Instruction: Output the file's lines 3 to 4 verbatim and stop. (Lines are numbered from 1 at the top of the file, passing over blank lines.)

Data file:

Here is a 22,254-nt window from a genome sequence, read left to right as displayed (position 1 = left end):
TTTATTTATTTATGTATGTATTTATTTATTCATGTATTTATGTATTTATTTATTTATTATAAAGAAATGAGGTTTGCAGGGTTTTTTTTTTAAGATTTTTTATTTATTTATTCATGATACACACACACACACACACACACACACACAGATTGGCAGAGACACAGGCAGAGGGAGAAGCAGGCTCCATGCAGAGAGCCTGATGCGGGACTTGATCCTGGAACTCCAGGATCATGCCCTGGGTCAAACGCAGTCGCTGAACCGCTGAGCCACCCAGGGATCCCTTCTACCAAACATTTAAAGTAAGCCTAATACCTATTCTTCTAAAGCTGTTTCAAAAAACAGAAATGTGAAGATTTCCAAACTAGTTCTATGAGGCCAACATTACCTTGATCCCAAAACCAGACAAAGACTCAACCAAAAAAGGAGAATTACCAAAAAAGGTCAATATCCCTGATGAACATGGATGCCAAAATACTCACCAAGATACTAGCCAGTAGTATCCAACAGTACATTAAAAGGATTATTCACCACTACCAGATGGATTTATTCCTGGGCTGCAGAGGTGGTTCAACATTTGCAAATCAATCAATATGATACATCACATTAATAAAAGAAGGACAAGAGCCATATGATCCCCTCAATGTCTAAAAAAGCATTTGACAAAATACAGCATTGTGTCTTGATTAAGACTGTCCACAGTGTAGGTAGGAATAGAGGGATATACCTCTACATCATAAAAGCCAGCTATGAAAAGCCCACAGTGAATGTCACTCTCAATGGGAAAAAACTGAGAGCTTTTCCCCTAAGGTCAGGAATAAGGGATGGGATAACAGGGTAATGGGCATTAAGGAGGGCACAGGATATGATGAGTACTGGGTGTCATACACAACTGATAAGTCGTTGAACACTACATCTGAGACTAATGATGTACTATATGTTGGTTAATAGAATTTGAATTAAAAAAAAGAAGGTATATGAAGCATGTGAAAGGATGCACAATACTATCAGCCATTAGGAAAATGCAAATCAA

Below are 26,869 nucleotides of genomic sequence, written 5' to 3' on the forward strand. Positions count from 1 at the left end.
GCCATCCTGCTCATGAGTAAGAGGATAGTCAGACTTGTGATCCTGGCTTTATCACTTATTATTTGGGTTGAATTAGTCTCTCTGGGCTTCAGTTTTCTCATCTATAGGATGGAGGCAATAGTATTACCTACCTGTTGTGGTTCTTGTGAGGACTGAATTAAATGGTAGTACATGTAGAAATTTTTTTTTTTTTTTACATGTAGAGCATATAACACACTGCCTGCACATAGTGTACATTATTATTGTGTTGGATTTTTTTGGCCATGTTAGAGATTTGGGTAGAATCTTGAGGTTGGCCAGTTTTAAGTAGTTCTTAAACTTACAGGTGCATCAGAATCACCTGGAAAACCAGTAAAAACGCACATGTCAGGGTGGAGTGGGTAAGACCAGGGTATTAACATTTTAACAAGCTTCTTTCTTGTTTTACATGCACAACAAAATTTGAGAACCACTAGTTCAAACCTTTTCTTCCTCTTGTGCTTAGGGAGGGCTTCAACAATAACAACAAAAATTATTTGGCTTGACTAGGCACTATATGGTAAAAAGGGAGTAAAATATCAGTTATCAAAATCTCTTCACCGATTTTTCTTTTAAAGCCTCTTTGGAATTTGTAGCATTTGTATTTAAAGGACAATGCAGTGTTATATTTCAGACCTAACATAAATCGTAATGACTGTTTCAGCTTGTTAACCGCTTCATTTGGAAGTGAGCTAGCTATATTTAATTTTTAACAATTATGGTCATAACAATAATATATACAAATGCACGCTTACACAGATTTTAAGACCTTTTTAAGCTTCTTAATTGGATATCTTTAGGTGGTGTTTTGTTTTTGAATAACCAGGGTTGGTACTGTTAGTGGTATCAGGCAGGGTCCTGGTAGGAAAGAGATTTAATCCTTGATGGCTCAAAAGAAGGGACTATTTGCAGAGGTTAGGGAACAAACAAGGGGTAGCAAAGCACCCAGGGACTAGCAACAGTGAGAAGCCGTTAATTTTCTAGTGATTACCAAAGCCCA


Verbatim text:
Below are 26,869 nucleotides of genomic sequence, written 5' to 3' on the forward strand. Positions count from 1 at the left end.
GCCATCCTGCTCATGAGTAAGAGGATAGTCAGACTTGTGATCCTGGCTTTATCACTTATTATTTGGGTTGAATTAGTCTCTCTGGGCTTCAGTTTTCTCATCTATAGGATGGAGGCAATAGTATTACCTACCTGTTGTGGTTCTTGTGAGGACTGAATTAAATGGTAGTACATGTAGAAATTTTTTTTTTTTTTTACATGTAGAGCATATAACACACTGCCTGCACATAGTGTACATTATTATTGTGTTGGATTTTTTTGGCCATGTTAGAGATTTGGGTAGAATCTTGAGGTTGGCCAGTTTTAAGTAGTTCTTAAACTTACAGGTGCATCAGAATCACCTGGAAAACCAGTAAAAACGCACATGTCAGGGTGGAGTGGGTAAGACCAGGGTATTAACATTTTAACAAGCTTCTTTCTTGTTTTACATGCACAACAAAATTTGAGAACCACTAGTTCAAACCTTTTCTTCCTCTTGTGCTTAGGGAGGGCTTCAACAATAACAACAAAAATTATTTGGCTTGACTAGGCACTATATGGTAAAAAGGGAGTAAAATATCAGTTATCAAAATCTCTTCACCGATTTTTCTTTTAAAGCCTCTTTGGAATTTGTAGCATTTGTATTTAAAGGACAATGCAGTGTTATATTTCAGACCTAACATAAATCGTAATGACTGTTTCAGCTTGTTAACCGCTTCATTTGGAAGTGAGCTAGCTATATTTAATTTTTAACAATTATGGTCATAACAATAATATATACAAATGCACGCTTACACAGATTTTAAGACCTTTTTAAGCTTCTTAATTGGATATCTTTAGGTGGTGTTTTGTTTTTGAATAACCAGGGTTGGTACTGTTAGTGGTATCAGGCAGGGTCCTGGTAGGAAAGAGATTTAATCCTTGATGGCTCAAAAGAAGGGACTATTTGCAGAGGTTAGGGAACAAACAAGGGGTAGCAAAGCACCCAGGGACTAGCAACAGTGAGAAGCCGTTAATTTTCTAGTGATTACCAAAGCCCA